Telemakhos went and knocked at
the door of the women's room. "Make haste," said he, "you old
woman who have been set over all the other women in the house. Come
outside; my father wishes to speak to you."
When Eurykleia heard this she
unfastened the door of the women's room and came out, following
Telemakhos. She found Odysseus among the corpses bespattered with
blood and filth like a lion that has just been devouring an ox, and
his breast and both his cheeks are all bloody, so that he is a
fearful sight; even so was Odysseus besmirched from head to foot with
gore. When she saw all the corpses and such a quantity of blood, she
was beginning to cry out for joy, for she saw that a great deed had
been done; but Odysseus checked her, "Old woman," said he, "rejoice
in silence; restrain yourself, and do not make any noise about it; it
is an unholy thing to vaunt over dead men. Heaven's doom and
their own evil deeds have brought these men to destruction, for they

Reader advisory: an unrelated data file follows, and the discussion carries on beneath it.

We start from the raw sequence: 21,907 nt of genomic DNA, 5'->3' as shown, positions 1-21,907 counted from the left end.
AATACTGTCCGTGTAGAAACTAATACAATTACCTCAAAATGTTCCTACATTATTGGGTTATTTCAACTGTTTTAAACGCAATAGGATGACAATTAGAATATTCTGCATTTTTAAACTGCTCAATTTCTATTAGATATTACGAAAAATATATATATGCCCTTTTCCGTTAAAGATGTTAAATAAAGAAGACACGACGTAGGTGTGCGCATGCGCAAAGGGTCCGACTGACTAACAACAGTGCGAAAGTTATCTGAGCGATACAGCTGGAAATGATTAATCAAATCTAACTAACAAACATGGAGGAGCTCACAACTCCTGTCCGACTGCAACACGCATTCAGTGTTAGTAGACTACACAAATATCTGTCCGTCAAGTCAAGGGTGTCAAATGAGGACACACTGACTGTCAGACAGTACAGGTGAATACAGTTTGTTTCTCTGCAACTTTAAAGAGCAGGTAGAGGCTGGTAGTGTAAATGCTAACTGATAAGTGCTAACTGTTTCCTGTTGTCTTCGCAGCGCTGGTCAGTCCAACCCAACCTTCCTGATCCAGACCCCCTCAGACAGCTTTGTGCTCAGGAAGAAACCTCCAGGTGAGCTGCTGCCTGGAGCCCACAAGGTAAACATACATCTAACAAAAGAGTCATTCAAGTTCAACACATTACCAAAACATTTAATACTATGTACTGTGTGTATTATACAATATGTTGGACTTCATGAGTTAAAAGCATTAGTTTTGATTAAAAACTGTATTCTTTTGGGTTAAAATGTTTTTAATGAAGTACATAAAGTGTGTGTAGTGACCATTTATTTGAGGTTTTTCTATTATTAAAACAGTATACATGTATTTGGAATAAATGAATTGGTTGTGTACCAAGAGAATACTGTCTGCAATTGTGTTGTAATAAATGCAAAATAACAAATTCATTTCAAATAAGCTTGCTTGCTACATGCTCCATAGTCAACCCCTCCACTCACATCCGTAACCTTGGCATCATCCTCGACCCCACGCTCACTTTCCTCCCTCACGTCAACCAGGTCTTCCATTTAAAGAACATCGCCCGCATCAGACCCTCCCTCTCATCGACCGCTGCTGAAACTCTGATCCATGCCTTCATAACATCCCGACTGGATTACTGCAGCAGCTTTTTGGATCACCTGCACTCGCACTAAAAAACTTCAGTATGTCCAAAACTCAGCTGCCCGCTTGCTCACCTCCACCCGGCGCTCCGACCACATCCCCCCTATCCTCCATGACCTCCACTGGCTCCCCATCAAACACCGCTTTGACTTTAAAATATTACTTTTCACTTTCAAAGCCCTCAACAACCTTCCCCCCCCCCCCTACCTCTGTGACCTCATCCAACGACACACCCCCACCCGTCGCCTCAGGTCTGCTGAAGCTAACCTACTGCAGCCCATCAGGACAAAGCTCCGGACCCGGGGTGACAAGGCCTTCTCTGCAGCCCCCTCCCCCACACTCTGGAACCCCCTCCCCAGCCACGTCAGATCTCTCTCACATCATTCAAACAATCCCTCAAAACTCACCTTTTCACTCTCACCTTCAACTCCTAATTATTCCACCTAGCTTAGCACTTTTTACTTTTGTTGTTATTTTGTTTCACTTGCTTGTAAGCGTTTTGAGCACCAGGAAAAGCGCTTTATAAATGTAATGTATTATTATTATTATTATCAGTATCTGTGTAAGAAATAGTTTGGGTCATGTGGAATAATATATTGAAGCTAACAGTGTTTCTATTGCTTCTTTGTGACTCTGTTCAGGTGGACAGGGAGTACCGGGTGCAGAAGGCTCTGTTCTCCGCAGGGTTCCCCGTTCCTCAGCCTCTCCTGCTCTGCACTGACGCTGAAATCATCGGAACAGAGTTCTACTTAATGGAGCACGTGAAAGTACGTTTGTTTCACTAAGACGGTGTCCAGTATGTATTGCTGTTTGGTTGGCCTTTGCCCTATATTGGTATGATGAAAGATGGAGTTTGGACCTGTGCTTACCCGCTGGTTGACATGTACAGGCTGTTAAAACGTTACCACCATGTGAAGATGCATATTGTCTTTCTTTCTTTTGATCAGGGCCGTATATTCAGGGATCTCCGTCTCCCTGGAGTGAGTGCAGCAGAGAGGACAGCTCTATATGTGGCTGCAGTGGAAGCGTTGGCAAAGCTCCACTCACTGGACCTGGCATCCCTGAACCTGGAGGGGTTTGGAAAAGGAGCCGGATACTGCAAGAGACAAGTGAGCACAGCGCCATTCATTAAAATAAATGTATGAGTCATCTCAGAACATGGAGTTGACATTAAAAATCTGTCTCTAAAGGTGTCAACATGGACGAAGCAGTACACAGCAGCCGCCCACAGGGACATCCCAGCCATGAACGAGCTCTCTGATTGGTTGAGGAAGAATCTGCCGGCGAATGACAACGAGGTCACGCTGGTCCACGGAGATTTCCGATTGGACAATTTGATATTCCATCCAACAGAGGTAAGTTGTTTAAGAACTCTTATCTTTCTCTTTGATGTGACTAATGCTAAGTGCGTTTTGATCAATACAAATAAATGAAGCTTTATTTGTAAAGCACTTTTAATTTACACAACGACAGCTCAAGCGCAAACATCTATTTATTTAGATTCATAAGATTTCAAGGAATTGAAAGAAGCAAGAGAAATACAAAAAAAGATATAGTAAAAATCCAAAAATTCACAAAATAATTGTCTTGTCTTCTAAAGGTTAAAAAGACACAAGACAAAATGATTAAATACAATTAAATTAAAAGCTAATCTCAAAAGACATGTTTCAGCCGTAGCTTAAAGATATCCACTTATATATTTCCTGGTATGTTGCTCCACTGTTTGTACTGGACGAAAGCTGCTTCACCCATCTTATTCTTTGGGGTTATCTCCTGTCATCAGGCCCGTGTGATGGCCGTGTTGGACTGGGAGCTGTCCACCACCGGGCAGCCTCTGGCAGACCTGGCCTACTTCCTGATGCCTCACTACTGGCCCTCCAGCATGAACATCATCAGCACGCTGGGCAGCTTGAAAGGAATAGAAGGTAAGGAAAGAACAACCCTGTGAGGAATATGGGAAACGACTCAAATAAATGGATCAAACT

respected no man in the whole world, neither rich nor poor, who came
near them, and they have come to a bad end as a punishment for their
wickedness and folly. Now, however, tell me which of the women in the
house have misconducted themselves, and who are innocent."
"I will tell you the truth
[alêtheia], my son," answered Eurykleia. "There
are fifty women in the house whom we teach to do things, such as
carding wool, and all kinds of household work. Of these, twelve in
all have misbehaved, and have been wanting in respect to me, and also
to Penelope. They showed no disrespect to Telemakhos, for he has only
lately grown and his mother never permitted him to give orders to the
female servants; but let me go upstairs and tell your wife all that
has happened, for some god has been sending her to sleep."
"Do not wake her yet," answered
Odysseus, "but tell the women who have misconducted themselves to
come to me."